In partnership with the Metropolitan Public Defenders in Portland, Oregon, Civil Rights Corps is challenging Oregon’s longstanding practices of jailing people charged with misdemeanors prior to trial and jailing people charged with other crimes without constitutionally required due process.
Working closely with the Clark County Public Defender’s Office, Civil Rights Corps is challenging Nevada’s use of money bail without consideration of a person’s ability to pay. nnn
Our criminal legal system is an assembly line that normalizes modern debtors’ prisons and that uses the mass processing of criminal cases to generate revenue on the backs of the poorest people in our society. We fight the systemic criminalization of poverty in all of its forms.
Civil Rights Corps, in partnership with ArchCity Defenders and the Saint Louis University School of Law Legal Clinics, reached a landmark settlement for impoverished people who were illegally jailed in Jennings, Missouri.
This case challenges the private probation companies in Giles County that traps the poorest people in a cycle of probation violation, extension of probation violation, extension of supervision, extra fees, and repeated jailing.
We recently announced a landmark settlement in a first-of-its-kind class action case in federal court against Rutherford County and PCC, Inc., a private probation company that made millions of dollars by exploiting the poorest people in Rutherford County.
Civil Rights Corps filed a landmark challenge to the City of Ferguson’s conversion of its legal system into a mechanism of revenue generation, by charging poor arrestees astronomical fees and jailing them for their inability to pay.
These two cases challenge the Tennessee laws that suspend driver's licenses for nonpayment of traffic debt and revoke them for nonpayment of court debt. These suspensions have prevented poor families from accessing the necessities of life. nn
This case challenges the unconstitutional racketeering enterprise that facilitates the transfer of millions of dollars in wealth from the poorest people in Oklahoma to a private debt-collection company, the police, and judges.
In Louisiana, the judges who collect fines and fees from poor defendants depend on that money to fund their own budgets. We filed suit in against the New Orleans for jailing thousands of people each year who can't pay these fines and fees.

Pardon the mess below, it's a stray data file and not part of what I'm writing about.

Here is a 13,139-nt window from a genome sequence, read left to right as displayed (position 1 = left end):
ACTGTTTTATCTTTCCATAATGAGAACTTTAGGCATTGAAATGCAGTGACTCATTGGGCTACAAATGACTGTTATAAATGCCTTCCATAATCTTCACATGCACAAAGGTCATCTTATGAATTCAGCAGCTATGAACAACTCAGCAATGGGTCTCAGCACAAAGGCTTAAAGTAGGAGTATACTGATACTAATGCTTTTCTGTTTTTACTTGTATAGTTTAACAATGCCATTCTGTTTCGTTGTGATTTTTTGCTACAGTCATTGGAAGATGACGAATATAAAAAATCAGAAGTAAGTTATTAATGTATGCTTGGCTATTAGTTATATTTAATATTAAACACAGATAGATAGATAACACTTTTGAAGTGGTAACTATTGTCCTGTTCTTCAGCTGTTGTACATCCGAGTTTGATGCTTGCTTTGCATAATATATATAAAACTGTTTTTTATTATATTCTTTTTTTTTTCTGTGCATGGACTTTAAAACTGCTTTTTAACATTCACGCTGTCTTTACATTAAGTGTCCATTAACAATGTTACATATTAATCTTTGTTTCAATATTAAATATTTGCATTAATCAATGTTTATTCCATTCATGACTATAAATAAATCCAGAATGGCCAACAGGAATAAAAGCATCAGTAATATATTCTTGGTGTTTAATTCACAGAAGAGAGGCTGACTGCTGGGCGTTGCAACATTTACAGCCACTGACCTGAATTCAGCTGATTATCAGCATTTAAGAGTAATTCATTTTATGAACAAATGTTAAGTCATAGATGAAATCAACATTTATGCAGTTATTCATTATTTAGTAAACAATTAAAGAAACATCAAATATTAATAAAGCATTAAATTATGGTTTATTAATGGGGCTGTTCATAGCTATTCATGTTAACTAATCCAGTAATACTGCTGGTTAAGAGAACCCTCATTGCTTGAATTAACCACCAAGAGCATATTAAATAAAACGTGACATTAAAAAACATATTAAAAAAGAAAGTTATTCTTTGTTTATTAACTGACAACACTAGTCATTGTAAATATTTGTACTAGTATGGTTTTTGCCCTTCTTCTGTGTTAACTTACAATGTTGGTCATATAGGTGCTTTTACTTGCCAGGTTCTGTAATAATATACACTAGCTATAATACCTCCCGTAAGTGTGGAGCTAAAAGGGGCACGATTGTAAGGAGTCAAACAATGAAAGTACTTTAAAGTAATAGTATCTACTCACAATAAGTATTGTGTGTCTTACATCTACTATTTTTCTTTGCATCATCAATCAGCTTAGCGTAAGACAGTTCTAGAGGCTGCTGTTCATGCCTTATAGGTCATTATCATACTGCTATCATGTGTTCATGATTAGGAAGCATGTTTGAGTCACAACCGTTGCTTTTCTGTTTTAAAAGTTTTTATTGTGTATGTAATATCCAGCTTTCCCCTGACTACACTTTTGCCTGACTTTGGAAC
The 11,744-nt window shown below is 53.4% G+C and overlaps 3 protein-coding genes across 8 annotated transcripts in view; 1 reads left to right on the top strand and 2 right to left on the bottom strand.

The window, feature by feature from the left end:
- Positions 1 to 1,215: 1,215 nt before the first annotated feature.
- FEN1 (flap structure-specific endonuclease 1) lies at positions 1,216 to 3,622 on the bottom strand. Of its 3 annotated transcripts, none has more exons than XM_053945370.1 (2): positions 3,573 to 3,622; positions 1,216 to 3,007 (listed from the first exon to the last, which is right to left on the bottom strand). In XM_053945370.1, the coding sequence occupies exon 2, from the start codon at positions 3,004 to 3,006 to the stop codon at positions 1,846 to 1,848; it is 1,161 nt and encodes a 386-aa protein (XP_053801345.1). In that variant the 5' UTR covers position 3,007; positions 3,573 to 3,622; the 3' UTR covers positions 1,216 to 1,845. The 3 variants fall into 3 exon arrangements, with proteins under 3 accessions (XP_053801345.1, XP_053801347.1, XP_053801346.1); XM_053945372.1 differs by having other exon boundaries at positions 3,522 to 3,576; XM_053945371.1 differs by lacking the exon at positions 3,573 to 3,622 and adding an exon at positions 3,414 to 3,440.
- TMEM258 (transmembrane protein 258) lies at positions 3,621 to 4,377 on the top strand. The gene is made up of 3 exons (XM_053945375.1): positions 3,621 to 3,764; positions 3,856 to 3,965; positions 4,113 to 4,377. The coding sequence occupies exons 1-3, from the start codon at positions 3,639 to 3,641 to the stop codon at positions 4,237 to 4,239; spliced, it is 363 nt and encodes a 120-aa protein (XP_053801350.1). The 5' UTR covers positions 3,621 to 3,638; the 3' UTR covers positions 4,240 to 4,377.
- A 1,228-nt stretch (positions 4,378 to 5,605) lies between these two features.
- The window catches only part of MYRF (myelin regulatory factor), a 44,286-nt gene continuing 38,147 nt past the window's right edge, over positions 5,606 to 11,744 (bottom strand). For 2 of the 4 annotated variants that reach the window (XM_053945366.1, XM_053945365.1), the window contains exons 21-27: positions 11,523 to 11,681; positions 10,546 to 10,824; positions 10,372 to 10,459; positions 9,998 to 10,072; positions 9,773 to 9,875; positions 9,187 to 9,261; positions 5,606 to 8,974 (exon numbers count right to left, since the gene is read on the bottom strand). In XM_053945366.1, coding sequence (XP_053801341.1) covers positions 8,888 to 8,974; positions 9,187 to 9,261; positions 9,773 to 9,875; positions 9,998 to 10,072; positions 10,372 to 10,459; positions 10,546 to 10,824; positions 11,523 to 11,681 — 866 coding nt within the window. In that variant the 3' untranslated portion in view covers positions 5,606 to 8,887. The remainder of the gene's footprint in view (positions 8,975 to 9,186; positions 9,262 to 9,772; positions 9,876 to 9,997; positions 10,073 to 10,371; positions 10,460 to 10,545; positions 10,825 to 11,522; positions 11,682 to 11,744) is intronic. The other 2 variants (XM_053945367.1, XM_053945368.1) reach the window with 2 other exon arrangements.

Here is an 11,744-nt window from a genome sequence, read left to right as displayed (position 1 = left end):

Our work challenges pervasive abuses of power by criminal prosecutors, judges, police, and other system actors. We create accountability for officials who have historically acted with impunity and we change entrenched narratives about the purposes and effects of the punishment bureaucracy. This portfolio replicates what Civil Rights Corps has done with modern debtors’ prisons and the money bail system: we use rigorous, innovative litigation; advocacy centered on directly impacted communities; and storytelling to change the legal discourse and cultural narrative around long-settled and entrenched norms that created and that perpetuate our country’s era of mass human caging.
Civil Rights Corps sued three police officers from Pasadena, TX, for wrongfully arresting a man and lying to Court officials to cover it up.
We challenge a diversion program that charges hundreds of dollars in fees to low-level marijuana offenders, trapping poor people in cycles of debt.
The Prosecutor Project's initiating piece of litigation, this lawsuit seeks to end the unconstitutional deception and jailing of crime victims and witnesses by the Orleans Parish District Attorney’s Office.
Officers of the Metropolitan Police Department (MPD) in Washington, DC routinely employ false statements and omissions to obtain search warrants that are plainly unsupported by probable cause. MPD officers then execute those warrants using excessive force, physically assaulting people, damaging their property, and endangering lives. This is an egregious constitutional violation so we challenged the systemic misconduct and recklessness of the MPD in obtaining and executing search warrants.
True safety is rooted not in policing and criminalization, but in health, housing, education, and meeting communities’ underlying needs. Civil Rights Corps works to develop, advance, and create the conditions for policies that move us toward this non-carceral, non-punitive approach to public safety.